- How much sleep does a baby need?
- How much sleep does a 2-year-old need?
- How much sleep does a 4-year-old need?
- How much sleep does a primary school-aged child need?
- How much sleep does a teenager need?
- How to prepare your child for restful sleep
- How to prepare for restful sleep during the day
As a parent, your number one goal is to see your child happy and healthy. A huge part of that equation is ensuring they get enough sleep every night. Adequate rest is essential for your child’s physical and mental health, their academic performance, and of course, ensuring that they aren’t a moody menace to be around!
It can be challenging, though, to determine just how many hours of shut-eye your little one needs each night. As children get older, too, their schedules start to become busier, and getting them into bed at the proper time is a battle most parents are all too familiar with.
How can you determine how many hours of sleep do children need, and how can you ensure your own child gets the hours of nightly rest necessary? We’re here to break down the recommended sleep by age for every stage of your child’s development.
How much sleep does a baby need?
Babies don’t do much, but one thing they do is sleep! 😴 Their tiny bodies are rapidly growing and developing and need sleep to grow into healthy children. During sleep, a baby’s brain develops too, and rest is needed for your child to hit all their major milestones.
The specific amount of sleep a baby needs depends on their age. For newborns, ages 0-3 months, 14-17 hours of shuteye a day is normal. However, newborns often have very irregular sleep patterns, so don’t be alarmed if your newborn is sleeping differently than their older siblings. As babies get a bit older (ages 4 to 11 months), they begin to develop more regular sleep patterns, and 12-16 hours a day is the standard.
If you are worried about the quality of your baby’s sleep or concerned their sleep schedule is affecting your own, reach out to your child’s pediatrician. Coping with a baby’s sleep patterns can be one of the most challenging aspects of being a new parent, but you’re not alone in figuring it out! 👶
How much sleep does a 2-year-old need?
Once your child reaches early toddlerhood, or roughly one to 2-years-old, their sleep pattern will become more aligned with your own. Children this age need between 11 and 14 hours of sleep, including naps. A one-year-old’s sleep schedule may include two naps a day, but your child will start to only need one as they get closer to 2 years old.
However, there’s a reason that many call this age the “terrible two’s.” By now, your child has their own personality and is learning how to assert their own boundaries and limits. This may also mean a lot of tantrums and chaos at bedtime!
Now that your child is much more aware of their surroundings, creating a solid sleep routine is incredibly important. So far in their lives, they’ve been accustomed to mum or dad staying there as they fall asleep, so being alone and awake can be difficult for a toddler. Start by tucking your child into bed when they are sleepy, but still awake. This will help them learn how to fall asleep on their own. Additionally, ensure that your child’s daytime naps aren’t too long so that they will still be sleepy at bedtime. 🛏️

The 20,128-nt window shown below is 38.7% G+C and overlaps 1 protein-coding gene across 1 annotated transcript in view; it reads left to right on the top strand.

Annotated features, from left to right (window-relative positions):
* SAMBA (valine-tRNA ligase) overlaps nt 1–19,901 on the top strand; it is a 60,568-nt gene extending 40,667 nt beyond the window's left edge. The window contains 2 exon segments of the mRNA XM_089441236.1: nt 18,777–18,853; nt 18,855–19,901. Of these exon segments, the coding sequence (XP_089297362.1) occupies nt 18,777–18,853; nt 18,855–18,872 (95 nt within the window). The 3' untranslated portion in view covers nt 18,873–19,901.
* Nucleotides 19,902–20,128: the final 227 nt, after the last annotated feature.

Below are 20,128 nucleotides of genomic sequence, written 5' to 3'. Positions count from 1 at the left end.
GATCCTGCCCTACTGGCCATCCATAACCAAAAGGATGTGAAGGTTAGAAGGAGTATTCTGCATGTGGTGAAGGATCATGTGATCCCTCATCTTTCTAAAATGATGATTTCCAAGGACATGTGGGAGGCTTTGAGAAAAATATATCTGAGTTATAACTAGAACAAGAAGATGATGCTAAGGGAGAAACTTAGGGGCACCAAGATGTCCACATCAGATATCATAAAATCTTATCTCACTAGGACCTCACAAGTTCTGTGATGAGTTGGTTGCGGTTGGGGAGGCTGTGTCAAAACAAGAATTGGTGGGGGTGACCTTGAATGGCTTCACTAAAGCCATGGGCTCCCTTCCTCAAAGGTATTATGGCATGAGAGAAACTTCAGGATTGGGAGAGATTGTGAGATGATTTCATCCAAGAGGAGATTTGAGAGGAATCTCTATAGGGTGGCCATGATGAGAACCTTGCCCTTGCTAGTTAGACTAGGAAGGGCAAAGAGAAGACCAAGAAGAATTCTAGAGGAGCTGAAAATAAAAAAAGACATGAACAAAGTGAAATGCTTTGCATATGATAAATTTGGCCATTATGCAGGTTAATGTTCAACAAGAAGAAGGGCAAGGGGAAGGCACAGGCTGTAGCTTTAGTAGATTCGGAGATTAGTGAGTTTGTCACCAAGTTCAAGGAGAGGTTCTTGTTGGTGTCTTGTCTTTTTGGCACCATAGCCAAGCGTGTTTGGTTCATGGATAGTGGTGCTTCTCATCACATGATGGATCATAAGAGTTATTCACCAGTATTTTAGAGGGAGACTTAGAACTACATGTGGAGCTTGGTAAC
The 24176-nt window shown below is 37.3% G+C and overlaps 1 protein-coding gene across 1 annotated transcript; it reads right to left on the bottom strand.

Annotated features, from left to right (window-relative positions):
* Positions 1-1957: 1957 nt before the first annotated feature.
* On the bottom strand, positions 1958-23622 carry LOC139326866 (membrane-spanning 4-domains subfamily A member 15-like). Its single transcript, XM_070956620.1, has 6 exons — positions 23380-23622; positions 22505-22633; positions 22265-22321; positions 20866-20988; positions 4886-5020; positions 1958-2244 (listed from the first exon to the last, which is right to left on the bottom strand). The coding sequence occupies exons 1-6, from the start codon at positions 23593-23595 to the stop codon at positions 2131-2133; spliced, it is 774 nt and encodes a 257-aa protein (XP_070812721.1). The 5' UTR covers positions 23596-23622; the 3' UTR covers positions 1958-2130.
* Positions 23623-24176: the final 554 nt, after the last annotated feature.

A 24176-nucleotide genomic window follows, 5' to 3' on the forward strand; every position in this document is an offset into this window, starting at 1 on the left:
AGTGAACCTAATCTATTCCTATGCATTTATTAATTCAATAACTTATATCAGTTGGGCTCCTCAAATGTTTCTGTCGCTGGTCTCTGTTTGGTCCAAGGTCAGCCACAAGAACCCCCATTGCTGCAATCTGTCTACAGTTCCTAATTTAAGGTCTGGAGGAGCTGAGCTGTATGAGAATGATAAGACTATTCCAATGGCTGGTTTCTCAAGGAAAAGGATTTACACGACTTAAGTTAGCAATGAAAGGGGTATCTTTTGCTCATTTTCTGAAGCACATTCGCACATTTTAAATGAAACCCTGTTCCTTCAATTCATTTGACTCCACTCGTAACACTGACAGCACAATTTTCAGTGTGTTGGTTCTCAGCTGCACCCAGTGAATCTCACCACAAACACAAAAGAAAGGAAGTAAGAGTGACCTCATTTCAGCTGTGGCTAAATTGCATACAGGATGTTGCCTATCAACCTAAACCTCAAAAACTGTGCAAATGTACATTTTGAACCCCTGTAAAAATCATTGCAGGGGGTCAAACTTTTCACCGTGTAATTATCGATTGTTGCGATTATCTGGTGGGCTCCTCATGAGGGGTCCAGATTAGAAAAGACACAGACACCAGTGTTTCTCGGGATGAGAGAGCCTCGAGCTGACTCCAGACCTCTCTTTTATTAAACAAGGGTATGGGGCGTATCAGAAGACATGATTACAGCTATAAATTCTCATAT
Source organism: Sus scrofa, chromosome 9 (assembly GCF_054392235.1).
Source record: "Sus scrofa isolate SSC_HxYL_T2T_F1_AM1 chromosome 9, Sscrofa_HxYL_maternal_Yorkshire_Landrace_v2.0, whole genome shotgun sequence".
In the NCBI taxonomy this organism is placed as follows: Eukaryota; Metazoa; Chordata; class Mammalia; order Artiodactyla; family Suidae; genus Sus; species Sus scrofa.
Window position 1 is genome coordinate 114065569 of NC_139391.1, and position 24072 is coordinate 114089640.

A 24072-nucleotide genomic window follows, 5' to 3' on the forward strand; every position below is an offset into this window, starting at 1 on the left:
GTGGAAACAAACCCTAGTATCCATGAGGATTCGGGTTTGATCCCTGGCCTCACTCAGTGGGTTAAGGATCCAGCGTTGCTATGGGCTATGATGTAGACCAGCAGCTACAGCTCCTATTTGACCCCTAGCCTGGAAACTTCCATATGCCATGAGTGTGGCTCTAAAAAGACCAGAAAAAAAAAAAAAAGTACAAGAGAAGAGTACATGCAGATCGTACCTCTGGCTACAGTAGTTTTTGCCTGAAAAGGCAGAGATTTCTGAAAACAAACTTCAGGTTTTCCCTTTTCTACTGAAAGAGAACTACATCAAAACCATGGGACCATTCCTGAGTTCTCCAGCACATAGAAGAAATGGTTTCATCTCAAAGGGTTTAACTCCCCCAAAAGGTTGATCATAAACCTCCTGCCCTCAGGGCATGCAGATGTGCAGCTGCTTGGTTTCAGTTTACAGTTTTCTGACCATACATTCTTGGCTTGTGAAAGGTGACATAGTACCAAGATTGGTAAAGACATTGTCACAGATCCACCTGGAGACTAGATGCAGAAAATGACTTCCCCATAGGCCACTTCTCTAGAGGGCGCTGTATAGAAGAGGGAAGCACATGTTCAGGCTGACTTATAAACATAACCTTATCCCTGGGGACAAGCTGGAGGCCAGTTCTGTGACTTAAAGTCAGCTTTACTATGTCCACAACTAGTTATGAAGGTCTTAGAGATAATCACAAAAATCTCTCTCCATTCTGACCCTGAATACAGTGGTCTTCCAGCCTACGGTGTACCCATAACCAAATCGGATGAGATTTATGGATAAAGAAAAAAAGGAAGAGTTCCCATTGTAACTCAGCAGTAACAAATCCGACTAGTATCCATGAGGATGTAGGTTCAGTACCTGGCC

How much sleep does a 4-year-old need?
When your child is in preschool, they suddenly have to become acclimated to a whole new schedule, having to adhere to the timetable set by their school. Still, now that they are in school, sleep is even more important than ever. Experts recommend 10-13 hours of sleep per day for 3 to 5-year-olds.
However, starting school can cause some sleep challenges, as any previous flexibility around wake-up time is gone. Additionally, any nap times will now be scheduled into the day, meaning your child may not be able to nap at the times they are usually used to. To help alleviate this issue, start preparing them for this new schedule before that special first day of school. If possible, find out from your kid’s future teachers what times their naps will be, and start enforcing that same time for naps at home.
Ensure your child starts waking up at the same time they will need to for school, too, and begin to implement a morning routine. Get dressed and ready for the day as you would on a school morning, including leaving the house. You can just take your child to the playground or get a sweet treat at the cafe instead! 🍪
Likewise, a bedtime routine is more important than ever. Your child may have some anxieties about starting school, so be patient with them, as nightmares may be more prevalent. Understand, though, that they’ll soon become more accustomed to this new stage of life, and likely very excited for it, too!
How much sleep does a primary school-aged child need?
Once children have been in school a few years, they’re used to the rhythms of the school and workweek. As they get older, they may even start to look forward to sleeping in on weekends!
If you’re wondering how much sleep a 6-year-old needs and how much sleep an 8-year-old needs, the answers aren’t that different! From ages 6-12, children need 9 to 12 hours of sleep per night. It can become more difficult to ensure they get this sleep though, as by this age children are usually involved in many extracurriculars and start to have a social life of their own.
Be as consistent as you can with bedtimes, even when your child is putting up a fight. If you don’t know exactly what time should a 9-year-old go to bed, the answer is whatever hour will ensure they get those 9 to 12 hours. If your child insists that they really are not tired, let them know that they still need to go to bed. They can read in bed until they are sleepy, or play with their stuffed animals. If your children share a room, get them each a small reading lamp, so they don’t wake their siblings up.
By primary school, children can start to understand the consequences of their actions better, and they understand that if they don’t get enough sleep, they’ll be too tired to do the things they enjoy the next day!
How much sleep does a teenager need?
Teens often have remarkably busy schedules. Between school, homework, extracurriculars, part-time jobs, and socialising, it’s difficult for them to get the adequate rest they need! Teenagers need 8 to 10 hours of sleep per night, but most don’t get nearly that much. Studies have found that 90% of British teens don’t get adequate rest every night.
Lack of sleep can influence everything from academic performance to family relationships. Very crucially though, teens are who sleep-deprived are at significantly higher risk of developing mental health issues including anxiety and depression.